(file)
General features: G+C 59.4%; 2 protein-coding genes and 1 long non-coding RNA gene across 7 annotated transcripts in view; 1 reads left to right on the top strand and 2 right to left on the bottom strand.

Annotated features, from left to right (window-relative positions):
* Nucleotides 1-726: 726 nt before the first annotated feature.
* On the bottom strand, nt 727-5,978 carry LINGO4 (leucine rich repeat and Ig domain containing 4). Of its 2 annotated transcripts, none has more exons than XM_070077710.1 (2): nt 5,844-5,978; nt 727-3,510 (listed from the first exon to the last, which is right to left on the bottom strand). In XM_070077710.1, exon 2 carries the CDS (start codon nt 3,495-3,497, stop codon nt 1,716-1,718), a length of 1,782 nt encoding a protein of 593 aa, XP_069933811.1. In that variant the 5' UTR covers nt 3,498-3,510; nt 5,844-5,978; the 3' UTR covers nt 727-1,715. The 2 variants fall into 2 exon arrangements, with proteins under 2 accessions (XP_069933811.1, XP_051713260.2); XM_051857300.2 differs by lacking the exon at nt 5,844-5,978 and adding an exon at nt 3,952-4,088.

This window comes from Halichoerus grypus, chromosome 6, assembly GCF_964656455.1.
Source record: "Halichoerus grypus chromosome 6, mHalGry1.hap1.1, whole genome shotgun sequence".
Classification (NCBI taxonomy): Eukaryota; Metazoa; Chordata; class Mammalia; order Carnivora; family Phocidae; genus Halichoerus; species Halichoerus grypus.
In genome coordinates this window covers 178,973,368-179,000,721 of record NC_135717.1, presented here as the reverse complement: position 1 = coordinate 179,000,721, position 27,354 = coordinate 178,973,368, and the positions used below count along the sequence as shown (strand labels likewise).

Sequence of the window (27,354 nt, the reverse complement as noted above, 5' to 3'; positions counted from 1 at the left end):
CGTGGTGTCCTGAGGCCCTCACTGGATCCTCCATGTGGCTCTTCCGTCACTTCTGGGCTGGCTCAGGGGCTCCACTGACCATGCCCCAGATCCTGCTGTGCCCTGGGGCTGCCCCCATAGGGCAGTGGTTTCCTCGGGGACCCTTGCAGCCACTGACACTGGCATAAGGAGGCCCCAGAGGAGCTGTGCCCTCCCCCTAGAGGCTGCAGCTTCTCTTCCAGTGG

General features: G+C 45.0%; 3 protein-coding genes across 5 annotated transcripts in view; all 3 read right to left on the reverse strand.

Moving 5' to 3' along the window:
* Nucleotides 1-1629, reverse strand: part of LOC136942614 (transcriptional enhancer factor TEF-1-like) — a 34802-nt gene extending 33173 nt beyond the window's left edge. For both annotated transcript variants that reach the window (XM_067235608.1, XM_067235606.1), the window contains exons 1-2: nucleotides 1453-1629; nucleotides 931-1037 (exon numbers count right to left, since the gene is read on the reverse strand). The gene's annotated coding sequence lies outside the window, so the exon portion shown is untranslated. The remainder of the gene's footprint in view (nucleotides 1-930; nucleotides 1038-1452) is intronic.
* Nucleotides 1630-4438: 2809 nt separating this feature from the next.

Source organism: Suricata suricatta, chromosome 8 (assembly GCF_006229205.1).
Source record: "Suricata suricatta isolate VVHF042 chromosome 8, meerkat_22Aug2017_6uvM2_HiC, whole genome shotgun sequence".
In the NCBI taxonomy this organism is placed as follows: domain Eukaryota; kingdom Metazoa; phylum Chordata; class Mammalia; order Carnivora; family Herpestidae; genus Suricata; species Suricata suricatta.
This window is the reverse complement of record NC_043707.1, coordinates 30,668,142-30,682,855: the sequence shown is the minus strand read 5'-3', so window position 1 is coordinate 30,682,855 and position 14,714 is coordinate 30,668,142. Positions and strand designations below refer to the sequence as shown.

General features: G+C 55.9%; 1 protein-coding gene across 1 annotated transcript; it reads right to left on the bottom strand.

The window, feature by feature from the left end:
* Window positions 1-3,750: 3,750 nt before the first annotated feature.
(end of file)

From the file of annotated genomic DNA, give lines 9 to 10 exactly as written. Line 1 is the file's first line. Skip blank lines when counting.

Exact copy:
Sequence of the window (27,354 nt, the reverse complement as noted above, 5' to 3'; positions counted from 1 at the left end):
CGTGGTGTCCTGAGGCCCTCACTGGATCCTCCATGTGGCTCTTCCGTCACTTCTGGGCTGGCTCAGGGGCTCCACTGACCATGCCCCAGATCCTGCTGTGCCCTGGGGCTGCCCCCATAGGGCAGTGGTTTCCTCGGGGACCCTTGCAGCCACTGACACTGGCATAAGGAGGCCCCAGAGGAGCTGTGCCCTCCCCCTAGAGGCTGCAGCTTCTCTTCCAGTGG